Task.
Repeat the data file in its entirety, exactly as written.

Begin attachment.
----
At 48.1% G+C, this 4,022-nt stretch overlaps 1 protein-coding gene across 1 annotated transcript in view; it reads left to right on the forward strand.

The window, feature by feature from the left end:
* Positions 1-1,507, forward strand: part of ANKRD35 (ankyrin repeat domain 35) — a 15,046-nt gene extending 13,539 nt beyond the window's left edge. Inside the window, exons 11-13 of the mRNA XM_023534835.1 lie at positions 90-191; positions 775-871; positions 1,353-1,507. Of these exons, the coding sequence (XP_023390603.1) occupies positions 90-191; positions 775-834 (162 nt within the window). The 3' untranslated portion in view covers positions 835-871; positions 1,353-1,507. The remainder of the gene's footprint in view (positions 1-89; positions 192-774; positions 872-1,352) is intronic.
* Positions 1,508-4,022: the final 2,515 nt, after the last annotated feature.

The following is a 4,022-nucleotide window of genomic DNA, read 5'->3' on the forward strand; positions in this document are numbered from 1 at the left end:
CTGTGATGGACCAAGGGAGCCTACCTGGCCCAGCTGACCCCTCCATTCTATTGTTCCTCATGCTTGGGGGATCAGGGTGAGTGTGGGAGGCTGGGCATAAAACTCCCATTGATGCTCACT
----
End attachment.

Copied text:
At 48.1% G+C, this 4,022-nt stretch overlaps 1 protein-coding gene across 1 annotated transcript in view; it reads left to right on the forward strand.

The window, feature by feature from the left end:
* Positions 1-1,507, forward strand: part of ANKRD35 (ankyrin repeat domain 35) — a 15,046-nt gene extending 13,539 nt beyond the window's left edge. Inside the window, exons 11-13 of the mRNA XM_023534835.1 lie at positions 90-191; positions 775-871; positions 1,353-1,507. Of these exons, the coding sequence (XP_023390603.1) occupies positions 90-191; positions 775-834 (162 nt within the window). The 3' untranslated portion in view covers positions 835-871; positions 1,353-1,507. The remainder of the gene's footprint in view (positions 1-89; positions 192-774; positions 872-1,352) is intronic.
* Positions 1,508-4,022: the final 2,515 nt, after the last annotated feature.

The following is a 4,022-nucleotide window of genomic DNA, read 5'->3' on the forward strand; positions in this document are numbered from 1 at the left end:
CTGTGATGGACCAAGGGAGCCTACCTGGCCCAGCTGACCCCTCCATTCTATTGTTCCTCATGCTTGGGGGATCAGGGTGAGTGTGGGAGGCTGGGCATAAAACTCCCATTGATGCTCACT